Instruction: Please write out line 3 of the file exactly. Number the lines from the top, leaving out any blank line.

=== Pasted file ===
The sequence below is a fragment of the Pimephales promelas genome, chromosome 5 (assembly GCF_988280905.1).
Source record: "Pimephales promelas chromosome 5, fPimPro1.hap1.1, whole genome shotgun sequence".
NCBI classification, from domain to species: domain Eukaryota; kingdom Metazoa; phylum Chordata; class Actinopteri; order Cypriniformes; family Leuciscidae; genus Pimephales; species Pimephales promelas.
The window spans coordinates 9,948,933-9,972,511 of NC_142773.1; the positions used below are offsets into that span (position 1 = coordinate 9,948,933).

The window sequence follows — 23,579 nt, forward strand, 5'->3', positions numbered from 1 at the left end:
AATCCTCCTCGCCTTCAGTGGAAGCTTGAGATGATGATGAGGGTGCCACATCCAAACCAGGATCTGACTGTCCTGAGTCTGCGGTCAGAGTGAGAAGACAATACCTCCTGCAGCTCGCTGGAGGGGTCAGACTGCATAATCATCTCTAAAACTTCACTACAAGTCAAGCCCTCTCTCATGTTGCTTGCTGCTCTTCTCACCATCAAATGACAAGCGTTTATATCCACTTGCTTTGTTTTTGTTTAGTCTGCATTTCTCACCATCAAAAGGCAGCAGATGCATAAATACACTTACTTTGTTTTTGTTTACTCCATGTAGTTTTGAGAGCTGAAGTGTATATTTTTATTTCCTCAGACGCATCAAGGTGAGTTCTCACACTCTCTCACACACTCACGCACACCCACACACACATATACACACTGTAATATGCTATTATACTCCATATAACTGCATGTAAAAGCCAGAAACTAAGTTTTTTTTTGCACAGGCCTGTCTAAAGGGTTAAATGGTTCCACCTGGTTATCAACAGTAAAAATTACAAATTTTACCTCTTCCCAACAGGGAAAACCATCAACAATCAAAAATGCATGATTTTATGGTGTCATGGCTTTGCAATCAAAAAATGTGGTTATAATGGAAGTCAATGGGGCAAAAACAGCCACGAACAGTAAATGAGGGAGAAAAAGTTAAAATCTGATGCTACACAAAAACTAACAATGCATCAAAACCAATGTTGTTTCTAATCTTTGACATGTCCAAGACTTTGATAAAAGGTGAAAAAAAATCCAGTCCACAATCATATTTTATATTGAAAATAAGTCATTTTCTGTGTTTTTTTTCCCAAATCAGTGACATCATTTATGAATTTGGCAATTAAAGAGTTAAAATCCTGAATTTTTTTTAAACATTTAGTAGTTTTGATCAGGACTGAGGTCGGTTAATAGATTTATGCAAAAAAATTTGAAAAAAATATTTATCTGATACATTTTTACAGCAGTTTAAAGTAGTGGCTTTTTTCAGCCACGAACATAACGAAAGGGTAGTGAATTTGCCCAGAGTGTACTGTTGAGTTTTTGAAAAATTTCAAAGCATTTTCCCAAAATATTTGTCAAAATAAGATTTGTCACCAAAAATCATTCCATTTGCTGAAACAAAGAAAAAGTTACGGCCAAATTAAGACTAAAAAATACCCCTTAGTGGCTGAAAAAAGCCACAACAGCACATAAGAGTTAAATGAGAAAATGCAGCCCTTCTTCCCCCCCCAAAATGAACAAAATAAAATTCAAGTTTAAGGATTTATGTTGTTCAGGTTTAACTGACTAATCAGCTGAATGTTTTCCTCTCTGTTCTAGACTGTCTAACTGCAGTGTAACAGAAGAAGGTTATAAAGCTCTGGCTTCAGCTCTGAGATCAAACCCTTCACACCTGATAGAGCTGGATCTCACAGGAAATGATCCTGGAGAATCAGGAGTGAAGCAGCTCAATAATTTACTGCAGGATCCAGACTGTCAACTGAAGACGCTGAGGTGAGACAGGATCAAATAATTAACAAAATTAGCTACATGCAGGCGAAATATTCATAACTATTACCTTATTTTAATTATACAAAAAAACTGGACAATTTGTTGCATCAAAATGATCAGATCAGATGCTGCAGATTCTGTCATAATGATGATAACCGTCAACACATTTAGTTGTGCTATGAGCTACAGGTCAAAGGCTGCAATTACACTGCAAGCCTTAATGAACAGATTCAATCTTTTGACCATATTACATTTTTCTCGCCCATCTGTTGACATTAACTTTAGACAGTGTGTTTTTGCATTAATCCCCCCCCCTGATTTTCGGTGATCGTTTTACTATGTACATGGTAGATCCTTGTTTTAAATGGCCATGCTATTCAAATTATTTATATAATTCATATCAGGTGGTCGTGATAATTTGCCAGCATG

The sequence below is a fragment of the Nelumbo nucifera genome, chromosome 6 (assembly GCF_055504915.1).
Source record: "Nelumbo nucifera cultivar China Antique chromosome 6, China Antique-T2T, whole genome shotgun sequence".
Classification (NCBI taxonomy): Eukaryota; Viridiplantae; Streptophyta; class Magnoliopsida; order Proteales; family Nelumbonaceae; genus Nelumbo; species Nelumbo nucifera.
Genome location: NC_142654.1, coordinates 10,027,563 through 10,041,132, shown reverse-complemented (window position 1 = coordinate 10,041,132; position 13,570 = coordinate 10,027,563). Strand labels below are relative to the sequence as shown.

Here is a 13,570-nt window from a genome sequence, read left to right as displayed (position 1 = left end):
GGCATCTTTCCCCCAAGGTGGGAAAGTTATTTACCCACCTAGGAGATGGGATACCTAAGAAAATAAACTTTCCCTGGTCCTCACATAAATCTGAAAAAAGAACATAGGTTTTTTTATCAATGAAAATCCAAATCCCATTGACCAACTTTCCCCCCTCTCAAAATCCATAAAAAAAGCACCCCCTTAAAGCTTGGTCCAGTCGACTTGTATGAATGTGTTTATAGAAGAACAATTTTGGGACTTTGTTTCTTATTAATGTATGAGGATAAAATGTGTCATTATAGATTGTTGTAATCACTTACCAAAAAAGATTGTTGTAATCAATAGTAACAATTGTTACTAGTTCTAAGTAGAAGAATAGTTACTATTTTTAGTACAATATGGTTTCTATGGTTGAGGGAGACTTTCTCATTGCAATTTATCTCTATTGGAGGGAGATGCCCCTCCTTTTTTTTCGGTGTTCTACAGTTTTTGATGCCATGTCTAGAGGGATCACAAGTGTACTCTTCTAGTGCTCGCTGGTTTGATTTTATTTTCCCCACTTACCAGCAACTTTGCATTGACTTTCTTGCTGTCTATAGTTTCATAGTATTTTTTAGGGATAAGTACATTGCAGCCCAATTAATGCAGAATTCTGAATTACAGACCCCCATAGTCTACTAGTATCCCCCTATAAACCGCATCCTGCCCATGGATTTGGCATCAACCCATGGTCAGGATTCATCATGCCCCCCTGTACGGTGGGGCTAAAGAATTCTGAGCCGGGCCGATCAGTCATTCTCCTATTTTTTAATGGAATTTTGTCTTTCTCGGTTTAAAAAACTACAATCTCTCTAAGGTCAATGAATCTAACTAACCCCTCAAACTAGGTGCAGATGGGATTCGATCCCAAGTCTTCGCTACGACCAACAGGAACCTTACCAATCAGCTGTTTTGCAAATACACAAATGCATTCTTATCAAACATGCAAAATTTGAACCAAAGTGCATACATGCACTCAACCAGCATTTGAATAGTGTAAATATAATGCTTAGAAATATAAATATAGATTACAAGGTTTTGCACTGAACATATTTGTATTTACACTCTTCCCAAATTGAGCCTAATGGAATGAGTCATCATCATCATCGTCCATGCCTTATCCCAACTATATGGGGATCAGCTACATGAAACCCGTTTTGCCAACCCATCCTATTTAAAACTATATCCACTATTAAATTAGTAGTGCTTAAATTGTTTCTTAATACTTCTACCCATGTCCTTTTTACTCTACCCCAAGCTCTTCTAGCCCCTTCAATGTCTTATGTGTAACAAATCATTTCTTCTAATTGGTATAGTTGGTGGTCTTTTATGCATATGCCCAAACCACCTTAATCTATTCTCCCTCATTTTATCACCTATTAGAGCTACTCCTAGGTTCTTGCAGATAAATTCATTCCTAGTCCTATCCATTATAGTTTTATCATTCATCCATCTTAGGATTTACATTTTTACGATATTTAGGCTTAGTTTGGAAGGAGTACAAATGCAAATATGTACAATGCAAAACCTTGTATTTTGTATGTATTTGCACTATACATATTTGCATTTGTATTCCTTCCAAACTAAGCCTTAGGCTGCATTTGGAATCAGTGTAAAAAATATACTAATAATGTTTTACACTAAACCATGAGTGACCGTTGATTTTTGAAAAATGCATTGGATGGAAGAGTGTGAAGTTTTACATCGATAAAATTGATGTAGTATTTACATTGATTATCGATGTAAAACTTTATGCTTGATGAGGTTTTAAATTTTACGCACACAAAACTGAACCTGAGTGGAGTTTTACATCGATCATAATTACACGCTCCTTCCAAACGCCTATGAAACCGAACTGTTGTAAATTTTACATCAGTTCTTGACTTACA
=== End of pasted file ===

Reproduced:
NCBI classification, from domain to species: domain Eukaryota; kingdom Metazoa; phylum Chordata; class Actinopteri; order Cypriniformes; family Leuciscidae; genus Pimephales; species Pimephales promelas.